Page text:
The story is that Robinson wrote Double Crossing Blues for Otis on request since he was headed into the studio to cut his first sessions on Savoy with a lot of different vocalists and – whether mistakenly or not – the record came out with only Otis listed as the writer. She sued and won a settlement entitling her to royalties as was only fair.

Yet while there’s no question she wrote the song, it was Otis whose fingerprints are all over it.


I Can’t Quit You Baby
Opening with Otis’s vibes, something his records would become known for after mangling his fingers in a carpentry accident in the fall which had largely forced him to give up his drum seat in the band, the record takes on the quality of a peaceful dream that quickly gives way to a harsher reality when he drops out and Esther comes into the picture, her voice high and shrill as always but offset by the mellow harmonies of The Robins behind her and Pete Lewis’s delicate guitar fills.

Right away all of these seemingly conflicting parts mesh together, a testament to Otis’s arranging skills, something he’d shown to dazzling effect back in late 1948 on our first meeting with him when he backed Joe Swift on the Top Ten hit That’s Your Last Boogie. But whereas that was mostly flash and nimble dexterity, this arrangement is much more refined and subtle in its construction. Though arranging doesn’t technically qualify as writing in the legal sense there’s no question that how this record sounds stems almost entirely from Johnny Otis.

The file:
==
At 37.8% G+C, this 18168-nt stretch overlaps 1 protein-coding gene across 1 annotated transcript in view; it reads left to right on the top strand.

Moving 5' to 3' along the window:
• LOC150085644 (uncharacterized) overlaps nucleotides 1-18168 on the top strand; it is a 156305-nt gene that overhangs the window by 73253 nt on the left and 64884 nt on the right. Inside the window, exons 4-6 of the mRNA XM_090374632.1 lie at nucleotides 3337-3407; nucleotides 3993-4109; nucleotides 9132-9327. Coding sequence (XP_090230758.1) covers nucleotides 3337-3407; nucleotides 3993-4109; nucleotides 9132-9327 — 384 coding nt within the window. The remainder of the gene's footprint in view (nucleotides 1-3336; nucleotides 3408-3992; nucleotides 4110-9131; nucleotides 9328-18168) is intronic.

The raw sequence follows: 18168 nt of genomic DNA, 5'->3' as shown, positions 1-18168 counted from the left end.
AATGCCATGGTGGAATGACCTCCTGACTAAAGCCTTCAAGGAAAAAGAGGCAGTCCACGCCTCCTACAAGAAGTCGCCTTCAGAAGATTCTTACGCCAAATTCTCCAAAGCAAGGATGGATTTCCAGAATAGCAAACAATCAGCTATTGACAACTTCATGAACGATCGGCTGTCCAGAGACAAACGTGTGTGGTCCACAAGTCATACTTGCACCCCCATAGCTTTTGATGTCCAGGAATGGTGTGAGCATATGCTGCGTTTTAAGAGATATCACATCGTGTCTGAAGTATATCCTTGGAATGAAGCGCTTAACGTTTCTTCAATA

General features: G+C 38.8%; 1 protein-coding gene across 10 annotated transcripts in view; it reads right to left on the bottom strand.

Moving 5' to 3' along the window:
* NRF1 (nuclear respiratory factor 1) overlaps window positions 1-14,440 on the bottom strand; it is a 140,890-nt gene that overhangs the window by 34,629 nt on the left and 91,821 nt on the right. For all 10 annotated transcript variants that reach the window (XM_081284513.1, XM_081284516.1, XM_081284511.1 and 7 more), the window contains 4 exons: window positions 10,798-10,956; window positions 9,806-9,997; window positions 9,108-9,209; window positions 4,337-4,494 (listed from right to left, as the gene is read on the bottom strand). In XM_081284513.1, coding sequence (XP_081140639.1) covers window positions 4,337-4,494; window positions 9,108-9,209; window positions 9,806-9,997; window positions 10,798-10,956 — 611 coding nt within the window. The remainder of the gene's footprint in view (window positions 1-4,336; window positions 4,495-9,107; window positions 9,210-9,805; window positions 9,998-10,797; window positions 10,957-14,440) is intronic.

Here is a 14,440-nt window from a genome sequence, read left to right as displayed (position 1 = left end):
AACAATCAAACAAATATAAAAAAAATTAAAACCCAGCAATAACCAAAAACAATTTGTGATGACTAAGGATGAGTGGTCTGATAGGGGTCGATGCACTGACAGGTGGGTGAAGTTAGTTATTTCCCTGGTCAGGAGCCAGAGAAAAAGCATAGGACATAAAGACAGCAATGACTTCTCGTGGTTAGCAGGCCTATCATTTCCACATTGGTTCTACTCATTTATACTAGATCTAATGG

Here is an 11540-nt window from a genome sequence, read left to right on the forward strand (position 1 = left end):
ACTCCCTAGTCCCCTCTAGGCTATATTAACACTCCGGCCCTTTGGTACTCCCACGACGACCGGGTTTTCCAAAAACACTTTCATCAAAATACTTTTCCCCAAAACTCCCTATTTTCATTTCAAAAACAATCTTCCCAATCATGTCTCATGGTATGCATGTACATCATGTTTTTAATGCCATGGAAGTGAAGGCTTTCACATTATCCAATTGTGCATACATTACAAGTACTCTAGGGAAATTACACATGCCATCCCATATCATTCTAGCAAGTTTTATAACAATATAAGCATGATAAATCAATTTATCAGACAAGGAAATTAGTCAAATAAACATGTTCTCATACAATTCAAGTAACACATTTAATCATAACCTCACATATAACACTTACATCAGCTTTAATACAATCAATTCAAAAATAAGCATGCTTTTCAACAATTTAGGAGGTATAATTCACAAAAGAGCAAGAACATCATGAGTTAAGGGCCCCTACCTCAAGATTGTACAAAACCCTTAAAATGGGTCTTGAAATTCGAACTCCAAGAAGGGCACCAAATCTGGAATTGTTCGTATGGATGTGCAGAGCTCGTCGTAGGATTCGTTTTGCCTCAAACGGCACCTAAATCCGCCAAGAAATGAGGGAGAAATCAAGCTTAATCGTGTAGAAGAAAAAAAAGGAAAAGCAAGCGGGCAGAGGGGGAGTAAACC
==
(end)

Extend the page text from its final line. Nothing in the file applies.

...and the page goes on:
But with a title like Double Crossing Blues the actual songwriting courtesy of Robinson promises some juicy intrigue in its story as Esther recounts her boyfriend’s infidelities and her despondent response to this revelation.

Putting aside the fact she’s clearly talking about an adult relationship and she’s barely reached puberty herself, Esther sounds fully mature, not in her vocal tone per say, but in her phrasing and underlying awareness of the heart-rending ramifications of the plot.